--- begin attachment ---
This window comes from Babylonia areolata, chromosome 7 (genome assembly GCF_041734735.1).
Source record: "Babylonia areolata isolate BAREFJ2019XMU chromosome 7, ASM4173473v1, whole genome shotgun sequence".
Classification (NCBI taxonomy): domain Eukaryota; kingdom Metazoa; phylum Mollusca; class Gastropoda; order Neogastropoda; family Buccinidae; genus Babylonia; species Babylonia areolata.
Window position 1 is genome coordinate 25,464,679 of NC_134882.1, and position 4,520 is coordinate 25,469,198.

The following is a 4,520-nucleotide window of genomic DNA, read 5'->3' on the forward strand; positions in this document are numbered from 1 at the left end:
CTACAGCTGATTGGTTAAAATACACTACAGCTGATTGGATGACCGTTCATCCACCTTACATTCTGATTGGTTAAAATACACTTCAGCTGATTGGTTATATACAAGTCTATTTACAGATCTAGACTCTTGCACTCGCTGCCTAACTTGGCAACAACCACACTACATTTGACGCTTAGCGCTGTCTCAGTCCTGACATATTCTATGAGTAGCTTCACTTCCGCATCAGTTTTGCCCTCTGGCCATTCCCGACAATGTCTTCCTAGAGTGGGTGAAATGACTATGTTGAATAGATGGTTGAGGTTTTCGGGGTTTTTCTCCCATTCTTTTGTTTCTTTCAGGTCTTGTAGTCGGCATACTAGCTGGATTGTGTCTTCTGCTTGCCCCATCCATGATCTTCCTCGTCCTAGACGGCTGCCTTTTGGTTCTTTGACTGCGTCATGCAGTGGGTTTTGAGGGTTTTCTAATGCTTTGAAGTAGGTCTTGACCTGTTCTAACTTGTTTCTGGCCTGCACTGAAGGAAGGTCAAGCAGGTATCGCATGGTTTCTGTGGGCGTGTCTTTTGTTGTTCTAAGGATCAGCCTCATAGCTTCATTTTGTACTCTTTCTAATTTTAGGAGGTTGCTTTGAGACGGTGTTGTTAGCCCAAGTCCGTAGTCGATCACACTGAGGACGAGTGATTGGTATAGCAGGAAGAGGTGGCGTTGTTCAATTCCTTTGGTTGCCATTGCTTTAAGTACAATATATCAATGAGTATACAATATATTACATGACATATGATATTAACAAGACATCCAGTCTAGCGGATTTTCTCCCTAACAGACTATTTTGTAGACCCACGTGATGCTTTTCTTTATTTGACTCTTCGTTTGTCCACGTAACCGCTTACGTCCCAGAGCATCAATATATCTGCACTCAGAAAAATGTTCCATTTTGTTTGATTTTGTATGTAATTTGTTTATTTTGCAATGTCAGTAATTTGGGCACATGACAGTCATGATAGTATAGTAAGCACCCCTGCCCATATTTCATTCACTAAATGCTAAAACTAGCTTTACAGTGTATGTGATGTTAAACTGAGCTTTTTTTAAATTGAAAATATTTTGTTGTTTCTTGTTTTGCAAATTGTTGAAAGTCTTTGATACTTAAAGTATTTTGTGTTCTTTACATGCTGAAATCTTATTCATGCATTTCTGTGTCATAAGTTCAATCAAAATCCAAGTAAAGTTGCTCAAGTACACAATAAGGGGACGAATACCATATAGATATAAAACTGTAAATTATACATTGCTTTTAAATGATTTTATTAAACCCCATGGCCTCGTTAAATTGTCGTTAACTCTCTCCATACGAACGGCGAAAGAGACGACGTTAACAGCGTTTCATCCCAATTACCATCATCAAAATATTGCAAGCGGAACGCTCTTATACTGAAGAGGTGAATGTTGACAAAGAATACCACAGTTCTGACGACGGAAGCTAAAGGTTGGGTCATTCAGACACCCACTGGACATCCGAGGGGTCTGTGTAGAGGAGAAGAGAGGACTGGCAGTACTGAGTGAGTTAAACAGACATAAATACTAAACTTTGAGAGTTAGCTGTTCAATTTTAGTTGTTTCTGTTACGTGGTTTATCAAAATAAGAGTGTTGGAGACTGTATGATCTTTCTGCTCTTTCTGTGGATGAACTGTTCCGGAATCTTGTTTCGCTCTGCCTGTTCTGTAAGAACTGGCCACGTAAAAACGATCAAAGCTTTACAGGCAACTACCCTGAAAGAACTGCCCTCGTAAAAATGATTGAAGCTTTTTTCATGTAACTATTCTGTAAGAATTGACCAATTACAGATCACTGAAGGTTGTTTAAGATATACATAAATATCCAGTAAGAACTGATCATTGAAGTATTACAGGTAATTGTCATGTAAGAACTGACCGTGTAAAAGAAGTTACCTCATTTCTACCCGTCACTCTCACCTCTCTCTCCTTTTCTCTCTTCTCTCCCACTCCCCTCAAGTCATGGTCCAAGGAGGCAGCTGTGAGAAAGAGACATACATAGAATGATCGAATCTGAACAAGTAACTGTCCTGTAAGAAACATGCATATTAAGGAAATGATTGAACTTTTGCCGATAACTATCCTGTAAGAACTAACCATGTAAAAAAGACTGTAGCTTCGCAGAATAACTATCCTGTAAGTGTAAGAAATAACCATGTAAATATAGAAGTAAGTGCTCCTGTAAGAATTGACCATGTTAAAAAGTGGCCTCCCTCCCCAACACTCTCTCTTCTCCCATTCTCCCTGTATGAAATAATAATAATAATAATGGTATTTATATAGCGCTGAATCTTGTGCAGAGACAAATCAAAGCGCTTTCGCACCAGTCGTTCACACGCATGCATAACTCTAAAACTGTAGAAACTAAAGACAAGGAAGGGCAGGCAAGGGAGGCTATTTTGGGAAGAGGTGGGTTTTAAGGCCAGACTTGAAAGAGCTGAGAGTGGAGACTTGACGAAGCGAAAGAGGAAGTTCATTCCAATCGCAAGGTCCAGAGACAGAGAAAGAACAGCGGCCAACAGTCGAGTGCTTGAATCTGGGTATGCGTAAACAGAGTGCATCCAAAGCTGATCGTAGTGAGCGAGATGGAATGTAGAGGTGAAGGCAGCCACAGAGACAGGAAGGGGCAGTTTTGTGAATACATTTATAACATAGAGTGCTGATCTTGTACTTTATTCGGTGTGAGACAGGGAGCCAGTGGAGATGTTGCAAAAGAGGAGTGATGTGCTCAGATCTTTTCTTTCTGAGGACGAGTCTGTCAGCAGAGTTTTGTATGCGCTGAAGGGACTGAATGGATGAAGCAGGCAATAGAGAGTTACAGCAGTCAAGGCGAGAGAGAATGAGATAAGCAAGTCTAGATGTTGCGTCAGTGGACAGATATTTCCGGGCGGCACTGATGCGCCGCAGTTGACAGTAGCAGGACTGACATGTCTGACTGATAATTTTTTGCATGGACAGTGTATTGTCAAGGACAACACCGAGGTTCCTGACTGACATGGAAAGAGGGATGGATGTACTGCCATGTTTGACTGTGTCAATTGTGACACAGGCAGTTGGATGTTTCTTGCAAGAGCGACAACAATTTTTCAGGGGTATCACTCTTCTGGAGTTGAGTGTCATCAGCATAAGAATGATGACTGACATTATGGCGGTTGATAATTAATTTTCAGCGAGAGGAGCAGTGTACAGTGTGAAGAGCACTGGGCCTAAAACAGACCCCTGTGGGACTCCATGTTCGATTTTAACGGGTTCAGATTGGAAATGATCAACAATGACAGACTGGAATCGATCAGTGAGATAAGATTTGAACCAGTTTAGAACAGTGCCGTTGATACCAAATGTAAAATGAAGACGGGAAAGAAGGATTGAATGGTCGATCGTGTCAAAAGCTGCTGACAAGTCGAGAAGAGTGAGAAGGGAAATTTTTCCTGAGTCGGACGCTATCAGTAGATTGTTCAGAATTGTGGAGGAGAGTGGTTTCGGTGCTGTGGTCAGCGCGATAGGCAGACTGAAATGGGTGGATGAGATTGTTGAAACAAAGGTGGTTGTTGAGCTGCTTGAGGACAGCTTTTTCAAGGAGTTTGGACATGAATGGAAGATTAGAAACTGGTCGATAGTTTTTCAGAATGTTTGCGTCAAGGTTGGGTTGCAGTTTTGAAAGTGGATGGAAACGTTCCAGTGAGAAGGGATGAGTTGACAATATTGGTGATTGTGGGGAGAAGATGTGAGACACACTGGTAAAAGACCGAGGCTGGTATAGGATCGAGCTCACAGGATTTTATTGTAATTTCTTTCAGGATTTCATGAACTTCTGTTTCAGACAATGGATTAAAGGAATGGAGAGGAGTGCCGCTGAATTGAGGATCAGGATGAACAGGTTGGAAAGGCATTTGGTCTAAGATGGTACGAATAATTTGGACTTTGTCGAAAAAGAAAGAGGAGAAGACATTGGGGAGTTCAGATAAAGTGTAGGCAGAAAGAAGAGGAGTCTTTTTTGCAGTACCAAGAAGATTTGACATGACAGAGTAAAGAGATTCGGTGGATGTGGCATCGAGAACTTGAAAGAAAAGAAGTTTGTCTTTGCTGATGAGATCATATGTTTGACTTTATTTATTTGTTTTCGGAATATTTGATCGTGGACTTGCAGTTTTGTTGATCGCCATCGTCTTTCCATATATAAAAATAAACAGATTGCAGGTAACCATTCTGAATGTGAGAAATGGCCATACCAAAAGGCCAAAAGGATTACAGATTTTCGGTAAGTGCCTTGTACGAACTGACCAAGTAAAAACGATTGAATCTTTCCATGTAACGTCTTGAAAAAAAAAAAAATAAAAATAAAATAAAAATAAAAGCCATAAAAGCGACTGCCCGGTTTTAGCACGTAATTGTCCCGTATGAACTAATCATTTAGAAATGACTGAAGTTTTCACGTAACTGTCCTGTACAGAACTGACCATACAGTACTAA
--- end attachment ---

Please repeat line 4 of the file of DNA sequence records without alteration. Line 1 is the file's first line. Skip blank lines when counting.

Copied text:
Window position 1 is genome coordinate 25,464,679 of NC_134882.1, and position 4,520 is coordinate 25,469,198.